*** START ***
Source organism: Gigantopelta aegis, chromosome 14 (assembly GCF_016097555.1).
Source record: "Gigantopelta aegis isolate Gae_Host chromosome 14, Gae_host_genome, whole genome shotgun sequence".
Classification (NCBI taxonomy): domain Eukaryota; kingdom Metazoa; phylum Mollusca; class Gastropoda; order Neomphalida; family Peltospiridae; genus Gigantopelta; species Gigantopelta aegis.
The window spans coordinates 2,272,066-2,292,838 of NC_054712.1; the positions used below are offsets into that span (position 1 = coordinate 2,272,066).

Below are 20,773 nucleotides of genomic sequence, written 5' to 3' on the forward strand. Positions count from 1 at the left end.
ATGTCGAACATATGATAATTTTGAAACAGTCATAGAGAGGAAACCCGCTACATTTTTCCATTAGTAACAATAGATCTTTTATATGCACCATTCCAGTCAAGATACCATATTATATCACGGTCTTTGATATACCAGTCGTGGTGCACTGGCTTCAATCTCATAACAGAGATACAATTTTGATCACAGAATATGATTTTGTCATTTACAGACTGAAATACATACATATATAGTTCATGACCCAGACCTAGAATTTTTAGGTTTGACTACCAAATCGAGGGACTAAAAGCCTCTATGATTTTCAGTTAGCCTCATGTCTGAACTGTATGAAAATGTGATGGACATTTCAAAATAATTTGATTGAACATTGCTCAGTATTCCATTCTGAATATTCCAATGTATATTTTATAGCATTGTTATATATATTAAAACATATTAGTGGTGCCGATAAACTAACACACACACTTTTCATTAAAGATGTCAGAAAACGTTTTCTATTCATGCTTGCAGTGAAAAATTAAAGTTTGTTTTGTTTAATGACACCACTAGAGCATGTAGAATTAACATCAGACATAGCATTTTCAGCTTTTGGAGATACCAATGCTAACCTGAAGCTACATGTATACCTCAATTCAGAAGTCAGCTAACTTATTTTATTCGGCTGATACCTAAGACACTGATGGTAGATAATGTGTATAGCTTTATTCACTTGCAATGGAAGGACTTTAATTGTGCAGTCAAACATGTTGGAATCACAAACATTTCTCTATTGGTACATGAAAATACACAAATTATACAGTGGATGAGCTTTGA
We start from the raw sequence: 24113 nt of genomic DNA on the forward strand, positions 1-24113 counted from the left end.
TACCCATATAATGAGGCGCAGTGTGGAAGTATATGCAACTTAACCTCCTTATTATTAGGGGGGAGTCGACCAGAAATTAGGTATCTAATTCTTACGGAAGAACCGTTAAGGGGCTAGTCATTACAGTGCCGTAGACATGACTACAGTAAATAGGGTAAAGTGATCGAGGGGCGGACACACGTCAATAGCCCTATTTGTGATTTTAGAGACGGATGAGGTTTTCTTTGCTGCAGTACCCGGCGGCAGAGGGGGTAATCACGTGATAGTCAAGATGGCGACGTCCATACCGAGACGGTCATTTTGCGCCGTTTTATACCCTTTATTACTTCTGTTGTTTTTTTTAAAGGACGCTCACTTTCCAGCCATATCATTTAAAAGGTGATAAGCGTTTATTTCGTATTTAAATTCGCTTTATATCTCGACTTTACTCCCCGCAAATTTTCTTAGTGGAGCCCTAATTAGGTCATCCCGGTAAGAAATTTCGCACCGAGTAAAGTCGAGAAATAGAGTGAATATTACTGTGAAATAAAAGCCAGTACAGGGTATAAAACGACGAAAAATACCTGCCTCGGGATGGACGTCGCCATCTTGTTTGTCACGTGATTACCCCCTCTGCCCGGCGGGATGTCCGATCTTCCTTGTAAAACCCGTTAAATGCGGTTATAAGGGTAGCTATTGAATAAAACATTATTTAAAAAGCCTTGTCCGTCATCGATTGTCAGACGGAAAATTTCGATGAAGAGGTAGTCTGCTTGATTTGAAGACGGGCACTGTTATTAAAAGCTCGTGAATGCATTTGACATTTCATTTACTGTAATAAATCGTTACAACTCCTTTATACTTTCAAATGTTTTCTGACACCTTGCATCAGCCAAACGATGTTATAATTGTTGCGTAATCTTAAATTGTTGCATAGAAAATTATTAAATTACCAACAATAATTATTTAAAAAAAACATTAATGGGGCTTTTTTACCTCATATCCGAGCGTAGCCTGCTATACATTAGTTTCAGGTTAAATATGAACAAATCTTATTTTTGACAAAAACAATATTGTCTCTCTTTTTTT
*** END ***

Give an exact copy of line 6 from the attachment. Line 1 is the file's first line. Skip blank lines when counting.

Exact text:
ATGTCGAACATATGATAATTTTGAAACAGTCATAGAGAGGAAACCCGCTACATTTTTCCATTAGTAACAATAGATCTTTTATATGCACCATTCCAGTCAAGATACCATATTATATCACGGTCTTTGATATACCAGTCGTGGTGCACTGGCTTCAATCTCATAACAGAGATACAATTTTGATCACAGAATATGATTTTGTCATTTACAGACTGAAATACATACATATATAGTTCATGACCCAGACCTAGAATTTTTAGGTTTGACTACCAAATCGAGGGACTAAAAGCCTCTATGATTTTCAGTTAGCCTCATGTCTGAACTGTATGAAAATGTGATGGACATTTCAAAATAATTTGATTGAACATTGCTCAGTATTCCATTCTGAATATTCCAATGTATATTTTATAGCATTGTTATATATATTAAAACATATTAGTGGTGCCGATAAACTAACACACACACTTTTCATTAAAGATGTCAGAAAACGTTTTCTATTCATGCTTGCAGTGAAAAATTAAAGTTTGTTTTGTTTAATGACACCACTAGAGCATGTAGAATTAACATCAGACATAGCATTTTCAGCTTTTGGAGATACCAATGCTAACCTGAAGCTACATGTATACCTCAATTCAGAAGTCAGCTAACTTATTTTATTCGGCTGATACCTAAGACACTGATGGTAGATAATGTGTATAGCTTTATTCACTTGCAATGGAAGGACTTTAATTGTGCAGTCAAACATGTTGGAATCACAAACATTTCTCTATTGGTACATGAAAATACACAAATTATACAGTGGATGAGCTTTGA